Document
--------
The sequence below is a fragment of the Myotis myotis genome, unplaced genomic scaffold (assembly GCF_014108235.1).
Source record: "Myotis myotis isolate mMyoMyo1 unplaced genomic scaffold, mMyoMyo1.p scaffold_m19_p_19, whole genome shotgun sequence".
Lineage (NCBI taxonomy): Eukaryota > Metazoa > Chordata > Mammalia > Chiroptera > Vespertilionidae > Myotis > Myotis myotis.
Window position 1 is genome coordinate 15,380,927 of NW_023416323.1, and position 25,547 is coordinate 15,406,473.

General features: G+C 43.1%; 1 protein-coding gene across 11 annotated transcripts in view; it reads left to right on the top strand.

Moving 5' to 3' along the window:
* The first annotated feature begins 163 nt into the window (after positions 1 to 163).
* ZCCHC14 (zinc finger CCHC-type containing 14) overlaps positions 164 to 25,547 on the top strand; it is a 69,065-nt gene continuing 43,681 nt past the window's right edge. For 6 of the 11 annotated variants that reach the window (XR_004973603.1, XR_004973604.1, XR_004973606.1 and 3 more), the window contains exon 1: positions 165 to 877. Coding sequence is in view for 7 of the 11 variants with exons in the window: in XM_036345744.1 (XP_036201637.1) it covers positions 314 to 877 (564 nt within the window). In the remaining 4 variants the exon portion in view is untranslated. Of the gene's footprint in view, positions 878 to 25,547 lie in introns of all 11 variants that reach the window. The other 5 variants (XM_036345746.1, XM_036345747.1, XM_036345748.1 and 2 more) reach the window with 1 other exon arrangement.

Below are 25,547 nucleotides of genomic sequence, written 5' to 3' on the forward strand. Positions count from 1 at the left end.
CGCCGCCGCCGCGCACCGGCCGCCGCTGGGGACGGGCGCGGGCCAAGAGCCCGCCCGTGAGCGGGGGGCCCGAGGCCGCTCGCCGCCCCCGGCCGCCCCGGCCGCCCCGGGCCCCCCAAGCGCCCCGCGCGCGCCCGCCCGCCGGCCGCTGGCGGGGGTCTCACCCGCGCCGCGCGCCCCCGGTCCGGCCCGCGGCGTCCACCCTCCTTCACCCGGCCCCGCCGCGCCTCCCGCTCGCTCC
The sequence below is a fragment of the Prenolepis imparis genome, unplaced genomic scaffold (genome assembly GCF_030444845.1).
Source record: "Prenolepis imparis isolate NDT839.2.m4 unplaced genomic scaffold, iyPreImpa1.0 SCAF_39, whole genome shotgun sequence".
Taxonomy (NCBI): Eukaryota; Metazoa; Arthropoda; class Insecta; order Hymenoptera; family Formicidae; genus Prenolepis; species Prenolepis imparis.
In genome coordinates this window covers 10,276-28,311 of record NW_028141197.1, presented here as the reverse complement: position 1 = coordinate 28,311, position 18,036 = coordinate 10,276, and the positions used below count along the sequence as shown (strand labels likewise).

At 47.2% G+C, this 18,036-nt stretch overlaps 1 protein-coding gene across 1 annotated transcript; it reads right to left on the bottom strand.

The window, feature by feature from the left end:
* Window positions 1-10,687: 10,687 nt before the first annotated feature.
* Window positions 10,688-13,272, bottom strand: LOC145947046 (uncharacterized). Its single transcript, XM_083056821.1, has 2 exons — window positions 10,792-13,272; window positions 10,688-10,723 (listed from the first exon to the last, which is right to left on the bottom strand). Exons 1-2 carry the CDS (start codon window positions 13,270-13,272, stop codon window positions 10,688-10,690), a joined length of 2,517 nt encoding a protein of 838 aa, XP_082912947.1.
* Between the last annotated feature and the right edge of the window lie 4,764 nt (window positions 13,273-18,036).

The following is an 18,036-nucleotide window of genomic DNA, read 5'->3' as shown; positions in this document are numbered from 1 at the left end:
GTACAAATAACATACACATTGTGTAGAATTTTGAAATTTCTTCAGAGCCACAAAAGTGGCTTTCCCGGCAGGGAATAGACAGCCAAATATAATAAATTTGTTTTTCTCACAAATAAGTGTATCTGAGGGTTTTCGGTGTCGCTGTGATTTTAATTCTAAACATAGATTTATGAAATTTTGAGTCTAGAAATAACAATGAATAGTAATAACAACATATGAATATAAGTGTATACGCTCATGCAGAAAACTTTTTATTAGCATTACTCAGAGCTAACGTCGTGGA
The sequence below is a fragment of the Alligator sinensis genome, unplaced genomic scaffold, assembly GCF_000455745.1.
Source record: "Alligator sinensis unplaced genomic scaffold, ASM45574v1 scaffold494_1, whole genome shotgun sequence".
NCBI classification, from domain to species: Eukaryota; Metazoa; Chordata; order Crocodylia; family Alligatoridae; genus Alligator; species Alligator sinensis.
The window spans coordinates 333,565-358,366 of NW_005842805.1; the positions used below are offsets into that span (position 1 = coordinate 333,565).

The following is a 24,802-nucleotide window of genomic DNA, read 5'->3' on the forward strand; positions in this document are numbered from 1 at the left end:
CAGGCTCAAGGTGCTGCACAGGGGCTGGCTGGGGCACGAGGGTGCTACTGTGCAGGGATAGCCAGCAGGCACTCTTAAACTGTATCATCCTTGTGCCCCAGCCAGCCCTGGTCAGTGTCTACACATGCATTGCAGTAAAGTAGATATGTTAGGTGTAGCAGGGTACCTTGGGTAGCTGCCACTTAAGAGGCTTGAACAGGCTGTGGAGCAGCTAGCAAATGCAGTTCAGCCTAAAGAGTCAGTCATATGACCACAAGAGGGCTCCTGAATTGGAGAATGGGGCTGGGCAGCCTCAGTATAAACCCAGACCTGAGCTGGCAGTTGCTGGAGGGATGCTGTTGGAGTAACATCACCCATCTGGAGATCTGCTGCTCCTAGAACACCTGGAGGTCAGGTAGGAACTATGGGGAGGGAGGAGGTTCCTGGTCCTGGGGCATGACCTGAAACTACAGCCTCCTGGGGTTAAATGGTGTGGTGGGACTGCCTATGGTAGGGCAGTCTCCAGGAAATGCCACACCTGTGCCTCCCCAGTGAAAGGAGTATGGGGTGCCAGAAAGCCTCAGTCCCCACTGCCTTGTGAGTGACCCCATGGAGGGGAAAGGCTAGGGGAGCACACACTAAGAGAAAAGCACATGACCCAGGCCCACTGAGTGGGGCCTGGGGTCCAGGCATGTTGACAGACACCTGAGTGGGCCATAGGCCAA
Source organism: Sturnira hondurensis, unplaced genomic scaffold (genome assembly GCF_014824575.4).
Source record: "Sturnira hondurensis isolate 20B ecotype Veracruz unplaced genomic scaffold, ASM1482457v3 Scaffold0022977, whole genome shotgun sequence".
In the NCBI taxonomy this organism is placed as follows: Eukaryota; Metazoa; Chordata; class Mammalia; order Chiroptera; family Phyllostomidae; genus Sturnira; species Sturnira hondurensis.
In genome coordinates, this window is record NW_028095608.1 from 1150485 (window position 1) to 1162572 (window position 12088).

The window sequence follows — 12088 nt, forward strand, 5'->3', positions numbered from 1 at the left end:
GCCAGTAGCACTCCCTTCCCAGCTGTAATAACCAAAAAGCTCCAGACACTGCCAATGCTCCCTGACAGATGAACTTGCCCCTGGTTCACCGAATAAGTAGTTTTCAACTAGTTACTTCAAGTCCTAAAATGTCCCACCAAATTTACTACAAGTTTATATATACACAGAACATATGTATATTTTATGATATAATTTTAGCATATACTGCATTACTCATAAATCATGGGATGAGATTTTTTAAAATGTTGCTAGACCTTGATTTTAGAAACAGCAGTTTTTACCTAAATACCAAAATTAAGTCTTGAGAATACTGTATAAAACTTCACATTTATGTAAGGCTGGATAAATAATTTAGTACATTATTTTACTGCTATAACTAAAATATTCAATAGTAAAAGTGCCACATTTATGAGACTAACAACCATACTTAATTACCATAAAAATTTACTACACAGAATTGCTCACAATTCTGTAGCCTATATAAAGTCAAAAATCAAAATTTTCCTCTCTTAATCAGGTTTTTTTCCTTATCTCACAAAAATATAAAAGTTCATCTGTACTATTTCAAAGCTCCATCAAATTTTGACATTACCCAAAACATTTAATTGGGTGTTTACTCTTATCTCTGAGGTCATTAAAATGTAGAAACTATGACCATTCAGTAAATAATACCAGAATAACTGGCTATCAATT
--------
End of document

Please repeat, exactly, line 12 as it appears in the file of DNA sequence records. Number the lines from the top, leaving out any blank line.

Source record: "Prenolepis imparis isolate NDT839.2.m4 unplaced genomic scaffold, iyPreImpa1.0 SCAF_39, whole genome shotgun sequence".